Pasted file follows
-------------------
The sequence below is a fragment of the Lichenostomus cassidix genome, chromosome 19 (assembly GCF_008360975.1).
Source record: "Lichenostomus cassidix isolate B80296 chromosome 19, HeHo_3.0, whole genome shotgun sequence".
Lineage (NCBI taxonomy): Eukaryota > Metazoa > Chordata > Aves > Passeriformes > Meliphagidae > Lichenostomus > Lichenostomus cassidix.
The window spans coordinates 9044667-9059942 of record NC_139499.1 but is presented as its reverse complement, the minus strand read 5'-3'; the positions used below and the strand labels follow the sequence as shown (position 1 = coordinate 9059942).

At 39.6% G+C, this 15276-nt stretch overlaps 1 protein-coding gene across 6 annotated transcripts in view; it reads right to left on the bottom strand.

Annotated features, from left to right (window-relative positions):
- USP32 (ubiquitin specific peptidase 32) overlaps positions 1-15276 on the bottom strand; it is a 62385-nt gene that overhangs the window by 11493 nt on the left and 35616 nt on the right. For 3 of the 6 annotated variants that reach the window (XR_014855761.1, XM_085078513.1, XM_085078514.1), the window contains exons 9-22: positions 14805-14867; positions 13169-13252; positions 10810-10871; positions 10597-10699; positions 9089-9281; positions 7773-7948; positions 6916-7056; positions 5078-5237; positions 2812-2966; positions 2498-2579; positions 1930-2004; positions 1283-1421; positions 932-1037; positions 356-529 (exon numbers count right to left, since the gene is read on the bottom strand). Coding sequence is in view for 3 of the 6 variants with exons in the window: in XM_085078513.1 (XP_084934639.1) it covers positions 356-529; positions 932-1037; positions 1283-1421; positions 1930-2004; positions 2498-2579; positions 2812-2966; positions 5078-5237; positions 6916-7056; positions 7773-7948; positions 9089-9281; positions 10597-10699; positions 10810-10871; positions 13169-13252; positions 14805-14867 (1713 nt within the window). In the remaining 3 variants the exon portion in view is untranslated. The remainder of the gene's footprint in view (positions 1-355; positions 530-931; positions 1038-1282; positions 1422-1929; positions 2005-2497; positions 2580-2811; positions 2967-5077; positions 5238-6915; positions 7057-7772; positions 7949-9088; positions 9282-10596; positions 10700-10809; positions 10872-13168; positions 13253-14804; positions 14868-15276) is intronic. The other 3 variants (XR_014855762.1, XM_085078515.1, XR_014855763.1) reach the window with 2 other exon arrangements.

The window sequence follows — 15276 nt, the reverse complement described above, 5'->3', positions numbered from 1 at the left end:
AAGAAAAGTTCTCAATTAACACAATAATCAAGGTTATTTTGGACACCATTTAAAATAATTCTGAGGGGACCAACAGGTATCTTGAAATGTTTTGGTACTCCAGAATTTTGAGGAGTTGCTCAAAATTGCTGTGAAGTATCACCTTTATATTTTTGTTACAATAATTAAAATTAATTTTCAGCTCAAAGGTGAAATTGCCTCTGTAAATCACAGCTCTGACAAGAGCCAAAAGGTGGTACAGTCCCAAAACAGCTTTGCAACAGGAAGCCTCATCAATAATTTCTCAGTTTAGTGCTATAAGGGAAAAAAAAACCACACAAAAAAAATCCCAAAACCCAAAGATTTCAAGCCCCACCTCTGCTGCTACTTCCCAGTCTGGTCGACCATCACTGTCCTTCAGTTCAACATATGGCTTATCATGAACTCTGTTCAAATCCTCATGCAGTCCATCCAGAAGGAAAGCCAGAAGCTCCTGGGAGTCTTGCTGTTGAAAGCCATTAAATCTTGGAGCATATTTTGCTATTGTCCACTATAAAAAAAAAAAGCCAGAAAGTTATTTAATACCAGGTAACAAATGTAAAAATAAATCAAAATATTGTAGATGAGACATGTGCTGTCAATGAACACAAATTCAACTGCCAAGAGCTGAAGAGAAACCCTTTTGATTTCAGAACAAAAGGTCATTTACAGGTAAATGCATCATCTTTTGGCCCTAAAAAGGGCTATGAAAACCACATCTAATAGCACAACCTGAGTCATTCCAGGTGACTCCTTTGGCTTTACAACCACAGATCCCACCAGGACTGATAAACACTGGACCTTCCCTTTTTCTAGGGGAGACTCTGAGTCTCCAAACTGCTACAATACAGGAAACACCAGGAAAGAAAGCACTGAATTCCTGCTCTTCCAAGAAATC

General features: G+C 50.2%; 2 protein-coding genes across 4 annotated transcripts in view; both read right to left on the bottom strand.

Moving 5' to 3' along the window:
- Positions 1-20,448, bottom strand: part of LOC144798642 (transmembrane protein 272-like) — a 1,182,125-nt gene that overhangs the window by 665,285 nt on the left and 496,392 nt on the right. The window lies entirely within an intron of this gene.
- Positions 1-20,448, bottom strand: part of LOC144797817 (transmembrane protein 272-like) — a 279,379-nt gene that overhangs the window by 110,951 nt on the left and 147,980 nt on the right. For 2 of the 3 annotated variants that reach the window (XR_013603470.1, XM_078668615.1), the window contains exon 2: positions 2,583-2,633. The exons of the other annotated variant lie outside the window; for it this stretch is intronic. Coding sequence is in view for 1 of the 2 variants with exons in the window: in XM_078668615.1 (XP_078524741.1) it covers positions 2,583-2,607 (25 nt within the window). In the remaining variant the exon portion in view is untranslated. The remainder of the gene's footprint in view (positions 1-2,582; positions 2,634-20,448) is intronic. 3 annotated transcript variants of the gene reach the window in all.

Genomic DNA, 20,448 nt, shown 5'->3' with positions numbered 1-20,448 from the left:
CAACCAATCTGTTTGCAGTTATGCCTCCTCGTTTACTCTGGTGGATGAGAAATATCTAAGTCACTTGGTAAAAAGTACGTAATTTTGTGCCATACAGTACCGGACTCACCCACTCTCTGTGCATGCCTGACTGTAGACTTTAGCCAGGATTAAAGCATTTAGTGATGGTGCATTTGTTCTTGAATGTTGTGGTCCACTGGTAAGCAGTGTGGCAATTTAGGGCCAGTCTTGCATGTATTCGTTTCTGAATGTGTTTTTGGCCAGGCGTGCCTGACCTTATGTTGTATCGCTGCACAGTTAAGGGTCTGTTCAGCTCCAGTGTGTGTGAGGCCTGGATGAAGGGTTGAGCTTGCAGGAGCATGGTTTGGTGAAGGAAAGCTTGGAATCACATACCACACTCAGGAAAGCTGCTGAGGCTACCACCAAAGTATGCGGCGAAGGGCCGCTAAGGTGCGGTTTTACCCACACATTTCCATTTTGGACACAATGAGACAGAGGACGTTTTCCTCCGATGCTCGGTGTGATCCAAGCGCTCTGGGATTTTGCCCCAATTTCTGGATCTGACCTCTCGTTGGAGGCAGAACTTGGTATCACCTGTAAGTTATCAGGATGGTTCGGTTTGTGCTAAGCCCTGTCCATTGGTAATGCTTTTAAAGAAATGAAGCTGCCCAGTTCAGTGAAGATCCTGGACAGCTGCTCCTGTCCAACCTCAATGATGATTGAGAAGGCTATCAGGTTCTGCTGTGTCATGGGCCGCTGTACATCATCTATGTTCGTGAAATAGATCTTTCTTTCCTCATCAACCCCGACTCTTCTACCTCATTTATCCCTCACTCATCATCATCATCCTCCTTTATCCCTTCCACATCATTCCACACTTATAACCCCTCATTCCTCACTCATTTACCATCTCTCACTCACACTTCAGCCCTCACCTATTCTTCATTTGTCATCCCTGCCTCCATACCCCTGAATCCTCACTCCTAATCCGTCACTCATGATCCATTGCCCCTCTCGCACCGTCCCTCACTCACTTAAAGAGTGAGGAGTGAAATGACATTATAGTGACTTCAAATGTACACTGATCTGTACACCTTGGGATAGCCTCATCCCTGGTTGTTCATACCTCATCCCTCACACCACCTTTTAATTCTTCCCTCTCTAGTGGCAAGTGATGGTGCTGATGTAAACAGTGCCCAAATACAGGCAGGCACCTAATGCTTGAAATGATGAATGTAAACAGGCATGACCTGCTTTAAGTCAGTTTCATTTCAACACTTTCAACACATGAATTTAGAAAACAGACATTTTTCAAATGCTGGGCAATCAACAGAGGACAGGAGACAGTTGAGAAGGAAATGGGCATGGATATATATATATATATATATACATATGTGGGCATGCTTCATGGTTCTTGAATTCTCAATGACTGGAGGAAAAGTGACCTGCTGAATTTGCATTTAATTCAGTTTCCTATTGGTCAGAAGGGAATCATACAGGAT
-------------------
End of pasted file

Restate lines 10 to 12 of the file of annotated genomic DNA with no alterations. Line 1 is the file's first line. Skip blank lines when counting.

General features: G+C 50.2%; 2 protein-coding genes across 4 annotated transcripts in view; both read right to left on the bottom strand.

Moving 5' to 3' along the window:
- Positions 1-20,448, bottom strand: part of LOC144798642 (transmembrane protein 272-like) — a 1,182,125-nt gene that overhangs the window by 665,285 nt on the left and 496,392 nt on the right. The window lies entirely within an intron of this gene.